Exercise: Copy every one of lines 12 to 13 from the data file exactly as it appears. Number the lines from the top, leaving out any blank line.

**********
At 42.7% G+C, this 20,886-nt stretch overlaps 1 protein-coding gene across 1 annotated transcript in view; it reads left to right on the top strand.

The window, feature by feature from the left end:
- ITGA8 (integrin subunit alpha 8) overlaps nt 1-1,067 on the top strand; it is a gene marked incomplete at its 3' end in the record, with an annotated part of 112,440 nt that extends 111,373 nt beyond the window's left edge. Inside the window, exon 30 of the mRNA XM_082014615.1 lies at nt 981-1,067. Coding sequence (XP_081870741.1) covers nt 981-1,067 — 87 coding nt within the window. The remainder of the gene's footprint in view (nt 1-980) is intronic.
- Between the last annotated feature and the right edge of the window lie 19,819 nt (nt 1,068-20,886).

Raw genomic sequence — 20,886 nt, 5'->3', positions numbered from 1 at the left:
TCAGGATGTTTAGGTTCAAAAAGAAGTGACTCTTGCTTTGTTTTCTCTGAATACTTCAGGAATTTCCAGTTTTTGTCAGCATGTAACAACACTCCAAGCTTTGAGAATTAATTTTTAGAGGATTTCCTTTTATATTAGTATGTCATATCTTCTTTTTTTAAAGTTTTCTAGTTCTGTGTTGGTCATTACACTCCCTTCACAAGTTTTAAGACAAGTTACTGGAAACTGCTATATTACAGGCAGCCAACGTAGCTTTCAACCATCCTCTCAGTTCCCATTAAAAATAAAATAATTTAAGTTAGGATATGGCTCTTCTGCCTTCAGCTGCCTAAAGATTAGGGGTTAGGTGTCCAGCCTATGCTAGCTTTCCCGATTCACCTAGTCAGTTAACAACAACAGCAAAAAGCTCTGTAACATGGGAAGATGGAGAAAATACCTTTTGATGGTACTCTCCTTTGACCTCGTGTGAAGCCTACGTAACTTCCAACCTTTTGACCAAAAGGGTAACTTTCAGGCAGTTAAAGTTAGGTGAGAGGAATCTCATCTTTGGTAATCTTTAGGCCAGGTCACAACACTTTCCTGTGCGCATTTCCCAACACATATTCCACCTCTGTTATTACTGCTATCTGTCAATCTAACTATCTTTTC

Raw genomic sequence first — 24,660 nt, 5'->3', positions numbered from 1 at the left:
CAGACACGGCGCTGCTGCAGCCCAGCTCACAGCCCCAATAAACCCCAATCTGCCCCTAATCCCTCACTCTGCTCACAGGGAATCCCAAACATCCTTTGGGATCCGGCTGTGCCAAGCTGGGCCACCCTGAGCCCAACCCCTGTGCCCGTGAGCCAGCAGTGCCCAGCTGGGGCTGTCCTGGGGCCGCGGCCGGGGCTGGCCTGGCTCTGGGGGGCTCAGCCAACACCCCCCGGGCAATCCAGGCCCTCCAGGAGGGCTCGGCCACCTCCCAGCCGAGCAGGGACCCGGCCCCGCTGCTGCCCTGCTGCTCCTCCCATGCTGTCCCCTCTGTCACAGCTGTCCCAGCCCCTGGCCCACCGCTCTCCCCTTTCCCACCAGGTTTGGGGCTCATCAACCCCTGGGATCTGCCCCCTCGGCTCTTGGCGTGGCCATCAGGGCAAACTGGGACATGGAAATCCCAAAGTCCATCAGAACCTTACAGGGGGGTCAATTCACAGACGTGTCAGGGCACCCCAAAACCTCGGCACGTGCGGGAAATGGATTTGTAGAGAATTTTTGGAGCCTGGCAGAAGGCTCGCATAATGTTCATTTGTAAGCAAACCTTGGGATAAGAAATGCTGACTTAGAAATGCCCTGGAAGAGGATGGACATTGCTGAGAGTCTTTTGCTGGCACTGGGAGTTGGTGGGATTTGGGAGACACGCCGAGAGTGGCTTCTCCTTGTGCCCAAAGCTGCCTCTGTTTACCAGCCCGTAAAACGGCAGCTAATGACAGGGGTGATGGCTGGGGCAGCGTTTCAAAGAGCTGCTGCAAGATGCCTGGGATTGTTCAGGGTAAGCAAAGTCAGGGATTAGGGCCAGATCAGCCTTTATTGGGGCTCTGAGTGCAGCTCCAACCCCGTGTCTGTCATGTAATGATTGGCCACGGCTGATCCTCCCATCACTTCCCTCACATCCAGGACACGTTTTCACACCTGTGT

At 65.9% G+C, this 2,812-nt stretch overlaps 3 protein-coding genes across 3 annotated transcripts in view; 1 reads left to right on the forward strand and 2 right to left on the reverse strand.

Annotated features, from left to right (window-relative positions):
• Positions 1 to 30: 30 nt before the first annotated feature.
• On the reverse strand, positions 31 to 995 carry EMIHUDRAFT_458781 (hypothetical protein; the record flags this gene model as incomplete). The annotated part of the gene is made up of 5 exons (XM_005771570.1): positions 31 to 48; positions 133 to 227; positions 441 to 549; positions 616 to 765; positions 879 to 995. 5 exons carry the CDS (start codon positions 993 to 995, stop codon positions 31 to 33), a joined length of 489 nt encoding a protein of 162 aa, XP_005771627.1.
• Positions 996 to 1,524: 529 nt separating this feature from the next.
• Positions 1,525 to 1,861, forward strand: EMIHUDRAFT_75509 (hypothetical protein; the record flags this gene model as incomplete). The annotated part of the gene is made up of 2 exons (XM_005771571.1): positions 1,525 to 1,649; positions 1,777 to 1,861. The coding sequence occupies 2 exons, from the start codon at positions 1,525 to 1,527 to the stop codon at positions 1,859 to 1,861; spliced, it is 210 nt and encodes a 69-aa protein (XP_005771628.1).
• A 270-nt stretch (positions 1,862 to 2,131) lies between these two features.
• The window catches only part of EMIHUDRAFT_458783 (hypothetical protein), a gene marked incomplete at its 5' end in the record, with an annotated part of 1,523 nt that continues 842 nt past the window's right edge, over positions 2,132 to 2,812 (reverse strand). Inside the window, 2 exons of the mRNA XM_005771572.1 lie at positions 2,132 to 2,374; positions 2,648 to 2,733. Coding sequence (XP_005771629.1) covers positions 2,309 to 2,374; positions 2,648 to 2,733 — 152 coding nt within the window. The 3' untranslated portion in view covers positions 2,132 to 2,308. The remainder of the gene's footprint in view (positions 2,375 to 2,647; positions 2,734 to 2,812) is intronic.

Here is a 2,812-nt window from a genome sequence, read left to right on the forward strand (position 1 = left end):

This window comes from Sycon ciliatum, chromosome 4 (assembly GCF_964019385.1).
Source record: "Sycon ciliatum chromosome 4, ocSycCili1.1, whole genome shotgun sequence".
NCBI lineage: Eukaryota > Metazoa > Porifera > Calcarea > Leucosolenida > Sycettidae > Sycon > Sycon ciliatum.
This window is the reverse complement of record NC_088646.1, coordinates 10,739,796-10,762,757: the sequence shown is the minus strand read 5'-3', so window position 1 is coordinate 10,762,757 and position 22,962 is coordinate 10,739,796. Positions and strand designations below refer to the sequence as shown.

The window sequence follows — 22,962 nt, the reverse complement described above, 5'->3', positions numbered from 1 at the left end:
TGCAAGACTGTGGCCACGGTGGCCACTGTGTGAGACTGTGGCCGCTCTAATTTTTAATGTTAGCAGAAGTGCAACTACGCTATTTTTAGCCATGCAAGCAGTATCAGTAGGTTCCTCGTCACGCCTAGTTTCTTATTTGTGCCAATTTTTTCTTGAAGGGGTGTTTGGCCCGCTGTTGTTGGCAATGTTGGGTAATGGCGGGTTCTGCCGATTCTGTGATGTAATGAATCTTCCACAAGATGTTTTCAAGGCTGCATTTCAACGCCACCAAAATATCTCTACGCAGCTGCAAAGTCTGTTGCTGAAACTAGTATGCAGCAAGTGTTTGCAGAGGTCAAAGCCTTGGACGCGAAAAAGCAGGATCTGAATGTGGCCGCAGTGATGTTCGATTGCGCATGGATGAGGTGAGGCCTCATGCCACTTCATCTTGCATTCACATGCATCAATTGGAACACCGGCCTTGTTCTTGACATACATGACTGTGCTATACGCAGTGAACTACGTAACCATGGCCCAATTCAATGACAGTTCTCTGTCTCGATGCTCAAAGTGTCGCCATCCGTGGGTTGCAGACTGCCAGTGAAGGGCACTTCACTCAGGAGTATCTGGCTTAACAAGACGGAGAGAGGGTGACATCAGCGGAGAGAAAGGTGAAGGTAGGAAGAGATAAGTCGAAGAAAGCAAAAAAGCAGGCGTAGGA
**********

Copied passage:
• On the reverse strand, positions 31 to 995 carry EMIHUDRAFT_458781 (hypothetical protein; the record flags this gene model as incomplete). The annotated part of the gene is made up of 5 exons (XM_005771570.1): positions 31 to 48; positions 133 to 227; positions 441 to 549; positions 616 to 765; positions 879 to 995. 5 exons carry the CDS (start codon positions 993 to 995, stop codon positions 31 to 33), a joined length of 489 nt encoding a protein of 162 aa, XP_005771627.1.
• Positions 996 to 1,524: 529 nt separating this feature from the next.